This creed is called the Apostles’ Creed not because it was produced by the apostles themselves but because it contains a brief summary of their teachings. It sets forth their doctrine “in sublime simplicity, in unsurpassable brevity, in beautiful order, and with liturgical solemnity.” In its present form it is dated no later than the fourth century. More than any other Christian creed, it may justly be called an ecumenical symbol of faith. This translation of the Latin text was approved by the CRC Synod of 1988. Read More
The Nicene Creed, also called the Nicaeno-Constantinopolitan Creed, is a statement of the orthodox faith of the early Christian church in opposition to certain heresies, especially Arianism. These heresies, which disturbed the church during the fourth century, concerned the doctrine of the trinity and of the person of Christ. Both the Greek (Eastern) and the Latin (Western) church held this creed in honor, though with one important difference: the Western church insisted on the inclusion of the phrase “and the Son” (known as the “filioque”) in the article on the procession of the Holy Spirit; this phrase still is repudiated by the Eastern Orthodox church. In its present form this creed goes back partially to the Council of Nicea (A.D. 325) with additions by the Council of Constantinople (A.D. 381). It was accepted in its present form at the Council of Chalcedon in 451, but the “filioque” phrase was not added until 589. However, the creed is in substance an accurate and majestic formulation of the Nicene faith. This translation of the Greek text was approved by the CRC Synod of 1988. Read More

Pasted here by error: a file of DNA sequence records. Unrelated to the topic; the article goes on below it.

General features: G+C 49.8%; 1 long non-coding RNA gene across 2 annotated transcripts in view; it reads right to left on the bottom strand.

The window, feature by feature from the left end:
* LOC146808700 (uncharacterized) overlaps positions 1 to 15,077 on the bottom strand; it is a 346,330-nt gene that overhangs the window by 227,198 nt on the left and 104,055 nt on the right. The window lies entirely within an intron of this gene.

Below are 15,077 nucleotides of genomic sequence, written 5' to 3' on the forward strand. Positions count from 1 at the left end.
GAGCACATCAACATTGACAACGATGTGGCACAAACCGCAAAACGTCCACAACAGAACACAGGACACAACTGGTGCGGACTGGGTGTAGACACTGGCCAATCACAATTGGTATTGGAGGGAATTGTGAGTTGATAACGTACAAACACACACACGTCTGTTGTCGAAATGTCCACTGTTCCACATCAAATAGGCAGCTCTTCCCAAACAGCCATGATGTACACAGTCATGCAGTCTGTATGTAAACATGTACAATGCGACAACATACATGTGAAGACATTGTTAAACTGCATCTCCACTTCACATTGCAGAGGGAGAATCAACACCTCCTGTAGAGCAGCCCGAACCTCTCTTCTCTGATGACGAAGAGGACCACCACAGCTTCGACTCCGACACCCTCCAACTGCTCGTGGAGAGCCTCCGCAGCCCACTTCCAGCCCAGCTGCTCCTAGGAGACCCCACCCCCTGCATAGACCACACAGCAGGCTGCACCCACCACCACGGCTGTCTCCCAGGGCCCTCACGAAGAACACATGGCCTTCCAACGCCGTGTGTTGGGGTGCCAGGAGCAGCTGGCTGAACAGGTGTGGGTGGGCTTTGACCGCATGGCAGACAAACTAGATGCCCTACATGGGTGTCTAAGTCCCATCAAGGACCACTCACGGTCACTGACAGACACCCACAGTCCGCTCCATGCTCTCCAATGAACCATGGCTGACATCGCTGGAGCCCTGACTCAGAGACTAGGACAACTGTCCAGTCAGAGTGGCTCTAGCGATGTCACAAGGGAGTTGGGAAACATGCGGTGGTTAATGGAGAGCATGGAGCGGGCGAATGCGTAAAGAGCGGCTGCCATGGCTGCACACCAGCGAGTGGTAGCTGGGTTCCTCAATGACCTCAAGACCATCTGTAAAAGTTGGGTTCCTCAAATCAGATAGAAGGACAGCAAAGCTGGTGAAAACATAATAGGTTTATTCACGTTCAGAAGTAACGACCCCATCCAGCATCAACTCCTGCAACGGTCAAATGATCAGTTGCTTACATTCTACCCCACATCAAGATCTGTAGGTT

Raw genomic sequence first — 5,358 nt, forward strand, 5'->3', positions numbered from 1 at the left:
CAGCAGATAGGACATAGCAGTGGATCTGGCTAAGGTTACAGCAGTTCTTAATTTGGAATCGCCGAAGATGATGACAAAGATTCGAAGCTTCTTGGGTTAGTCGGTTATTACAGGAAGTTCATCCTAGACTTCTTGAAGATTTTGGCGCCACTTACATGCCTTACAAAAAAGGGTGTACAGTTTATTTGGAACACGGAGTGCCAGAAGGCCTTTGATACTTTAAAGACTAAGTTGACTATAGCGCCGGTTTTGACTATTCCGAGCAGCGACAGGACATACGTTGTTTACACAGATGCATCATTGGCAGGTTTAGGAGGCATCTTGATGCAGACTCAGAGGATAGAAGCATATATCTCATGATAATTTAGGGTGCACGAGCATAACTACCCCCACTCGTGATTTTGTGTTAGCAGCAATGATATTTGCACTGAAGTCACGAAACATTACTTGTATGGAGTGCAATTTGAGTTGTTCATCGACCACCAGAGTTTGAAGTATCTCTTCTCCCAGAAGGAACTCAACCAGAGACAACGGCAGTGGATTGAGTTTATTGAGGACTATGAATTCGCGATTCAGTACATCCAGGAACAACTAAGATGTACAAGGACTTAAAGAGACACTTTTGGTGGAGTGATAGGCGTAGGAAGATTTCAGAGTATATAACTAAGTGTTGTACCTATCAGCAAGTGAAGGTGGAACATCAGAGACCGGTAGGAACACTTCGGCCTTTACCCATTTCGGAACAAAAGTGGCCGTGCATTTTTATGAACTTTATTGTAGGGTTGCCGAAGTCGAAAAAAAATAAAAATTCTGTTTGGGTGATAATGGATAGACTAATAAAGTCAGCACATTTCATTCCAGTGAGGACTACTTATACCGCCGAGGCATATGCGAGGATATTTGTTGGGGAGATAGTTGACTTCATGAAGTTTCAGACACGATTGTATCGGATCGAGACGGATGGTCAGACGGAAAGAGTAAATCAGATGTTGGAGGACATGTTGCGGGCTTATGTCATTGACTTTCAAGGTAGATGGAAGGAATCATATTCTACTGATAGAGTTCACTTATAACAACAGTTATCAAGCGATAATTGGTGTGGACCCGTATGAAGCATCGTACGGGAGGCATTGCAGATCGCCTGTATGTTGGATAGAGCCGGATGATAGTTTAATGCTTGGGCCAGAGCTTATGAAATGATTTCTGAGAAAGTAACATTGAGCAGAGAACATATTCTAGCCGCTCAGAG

This creed is named after Athanasius (A.D. 293-373), the champion of orthodoxy against Arian attacks on the doctrine of the trinity. Although Athanasius did not write this creed and it is improperly named after him, the name persists because until the seventeenth century it was commonly ascribed to him. It is not from Greek (Eastern), but from Latin (Western) origin, and is not recognized by the Eastern Orthodox Church today. Apart from the opening and closing sentences, this creed consists of two parts, the first setting forth the orthodox doctrine of the trinity, and the second dealing chiefly with the incarnation and the two-natures doctrine. This translation was adopted by the CRC Synod of 1988. Read More